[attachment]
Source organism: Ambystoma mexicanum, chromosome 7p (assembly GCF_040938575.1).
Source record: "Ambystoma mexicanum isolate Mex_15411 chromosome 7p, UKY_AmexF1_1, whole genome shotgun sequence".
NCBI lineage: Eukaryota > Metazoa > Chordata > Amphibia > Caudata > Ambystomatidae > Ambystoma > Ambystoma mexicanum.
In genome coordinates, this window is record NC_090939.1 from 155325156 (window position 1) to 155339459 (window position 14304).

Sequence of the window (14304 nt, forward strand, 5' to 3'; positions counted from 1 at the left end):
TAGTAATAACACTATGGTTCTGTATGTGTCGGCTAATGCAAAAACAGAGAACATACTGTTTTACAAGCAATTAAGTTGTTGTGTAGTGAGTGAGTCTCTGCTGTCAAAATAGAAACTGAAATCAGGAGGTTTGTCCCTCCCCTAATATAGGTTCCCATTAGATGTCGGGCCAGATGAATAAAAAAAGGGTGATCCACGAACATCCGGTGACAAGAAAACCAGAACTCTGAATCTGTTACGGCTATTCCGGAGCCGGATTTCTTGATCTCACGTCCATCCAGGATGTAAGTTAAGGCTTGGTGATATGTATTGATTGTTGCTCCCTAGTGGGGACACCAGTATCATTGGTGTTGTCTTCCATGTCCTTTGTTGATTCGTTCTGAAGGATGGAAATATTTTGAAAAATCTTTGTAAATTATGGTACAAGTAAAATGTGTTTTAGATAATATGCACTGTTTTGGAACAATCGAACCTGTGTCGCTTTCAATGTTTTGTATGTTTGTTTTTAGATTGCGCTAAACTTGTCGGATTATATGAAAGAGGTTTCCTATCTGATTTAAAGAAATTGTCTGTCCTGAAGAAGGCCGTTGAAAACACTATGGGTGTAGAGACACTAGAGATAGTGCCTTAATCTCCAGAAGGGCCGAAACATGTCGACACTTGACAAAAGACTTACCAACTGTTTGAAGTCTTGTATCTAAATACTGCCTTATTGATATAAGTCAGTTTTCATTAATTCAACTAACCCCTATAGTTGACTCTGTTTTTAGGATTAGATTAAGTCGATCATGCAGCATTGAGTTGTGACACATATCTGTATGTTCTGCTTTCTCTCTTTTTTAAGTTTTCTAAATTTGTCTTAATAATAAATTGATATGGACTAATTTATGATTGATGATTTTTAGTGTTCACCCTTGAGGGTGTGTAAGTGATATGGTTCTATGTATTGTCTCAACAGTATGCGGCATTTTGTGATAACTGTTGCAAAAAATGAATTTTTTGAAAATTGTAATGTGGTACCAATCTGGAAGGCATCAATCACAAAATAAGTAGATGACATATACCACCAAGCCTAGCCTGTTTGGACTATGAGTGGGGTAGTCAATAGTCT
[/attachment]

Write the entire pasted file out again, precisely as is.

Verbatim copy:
Source organism: Ambystoma mexicanum, chromosome 7p (assembly GCF_040938575.1).
Source record: "Ambystoma mexicanum isolate Mex_15411 chromosome 7p, UKY_AmexF1_1, whole genome shotgun sequence".
NCBI lineage: Eukaryota > Metazoa > Chordata > Amphibia > Caudata > Ambystomatidae > Ambystoma > Ambystoma mexicanum.
In genome coordinates, this window is record NC_090939.1 from 155325156 (window position 1) to 155339459 (window position 14304).

Sequence of the window (14304 nt, forward strand, 5' to 3'; positions counted from 1 at the left end):
TAGTAATAACACTATGGTTCTGTATGTGTCGGCTAATGCAAAAACAGAGAACATACTGTTTTACAAGCAATTAAGTTGTTGTGTAGTGAGTGAGTCTCTGCTGTCAAAATAGAAACTGAAATCAGGAGGTTTGTCCCTCCCCTAATATAGGTTCCCATTAGATGTCGGGCCAGATGAATAAAAAAAGGGTGATCCACGAACATCCGGTGACAAGAAAACCAGAACTCTGAATCTGTTACGGCTATTCCGGAGCCGGATTTCTTGATCTCACGTCCATCCAGGATGTAAGTTAAGGCTTGGTGATATGTATTGATTGTTGCTCCCTAGTGGGGACACCAGTATCATTGGTGTTGTCTTCCATGTCCTTTGTTGATTCGTTCTGAAGGATGGAAATATTTTGAAAAATCTTTGTAAATTATGGTACAAGTAAAATGTGTTTTAGATAATATGCACTGTTTTGGAACAATCGAACCTGTGTCGCTTTCAATGTTTTGTATGTTTGTTTTTAGATTGCGCTAAACTTGTCGGATTATATGAAAGAGGTTTCCTATCTGATTTAAAGAAATTGTCTGTCCTGAAGAAGGCCGTTGAAAACACTATGGGTGTAGAGACACTAGAGATAGTGCCTTAATCTCCAGAAGGGCCGAAACATGTCGACACTTGACAAAAGACTTACCAACTGTTTGAAGTCTTGTATCTAAATACTGCCTTATTGATATAAGTCAGTTTTCATTAATTCAACTAACCCCTATAGTTGACTCTGTTTTTAGGATTAGATTAAGTCGATCATGCAGCATTGAGTTGTGACACATATCTGTATGTTCTGCTTTCTCTCTTTTTTAAGTTTTCTAAATTTGTCTTAATAATAAATTGATATGGACTAATTTATGATTGATGATTTTTAGTGTTCACCCTTGAGGGTGTGTAAGTGATATGGTTCTATGTATTGTCTCAACAGTATGCGGCATTTTGTGATAACTGTTGCAAAAAATGAATTTTTTGAAAATTGTAATGTGGTACCAATCTGGAAGGCATCAATCACAAAATAAGTAGATGACATATACCACCAAGCCTAGCCTGTTTGGACTATGAGTGGGGTAGTCAATAGTCT